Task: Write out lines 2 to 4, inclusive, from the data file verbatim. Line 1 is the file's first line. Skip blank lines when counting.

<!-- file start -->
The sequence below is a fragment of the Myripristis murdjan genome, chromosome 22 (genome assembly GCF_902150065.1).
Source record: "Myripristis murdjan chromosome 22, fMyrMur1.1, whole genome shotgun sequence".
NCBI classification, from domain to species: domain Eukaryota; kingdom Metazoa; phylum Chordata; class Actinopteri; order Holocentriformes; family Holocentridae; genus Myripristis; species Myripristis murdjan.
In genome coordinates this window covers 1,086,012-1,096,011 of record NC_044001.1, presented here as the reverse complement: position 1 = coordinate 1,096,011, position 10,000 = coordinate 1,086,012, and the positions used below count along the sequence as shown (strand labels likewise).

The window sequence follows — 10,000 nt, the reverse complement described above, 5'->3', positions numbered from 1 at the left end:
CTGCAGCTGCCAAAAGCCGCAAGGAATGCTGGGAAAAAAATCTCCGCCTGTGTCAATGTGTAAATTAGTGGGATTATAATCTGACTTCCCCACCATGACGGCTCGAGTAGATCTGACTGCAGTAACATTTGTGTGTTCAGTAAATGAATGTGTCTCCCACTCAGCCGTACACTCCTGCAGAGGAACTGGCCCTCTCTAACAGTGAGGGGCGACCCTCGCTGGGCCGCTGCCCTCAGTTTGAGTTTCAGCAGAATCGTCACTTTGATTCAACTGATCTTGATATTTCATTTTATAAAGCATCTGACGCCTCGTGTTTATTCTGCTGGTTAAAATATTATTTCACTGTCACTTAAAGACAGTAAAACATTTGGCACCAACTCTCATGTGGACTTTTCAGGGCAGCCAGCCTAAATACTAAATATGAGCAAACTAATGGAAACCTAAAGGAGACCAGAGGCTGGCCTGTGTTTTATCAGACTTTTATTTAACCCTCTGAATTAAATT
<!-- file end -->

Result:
Source record: "Myripristis murdjan chromosome 22, fMyrMur1.1, whole genome shotgun sequence".
NCBI classification, from domain to species: domain Eukaryota; kingdom Metazoa; phylum Chordata; class Actinopteri; order Holocentriformes; family Holocentridae; genus Myripristis; species Myripristis murdjan.
In genome coordinates this window covers 1,086,012-1,096,011 of record NC_044001.1, presented here as the reverse complement: position 1 = coordinate 1,096,011, position 10,000 = coordinate 1,086,012, and the positions used below count along the sequence as shown (strand labels likewise).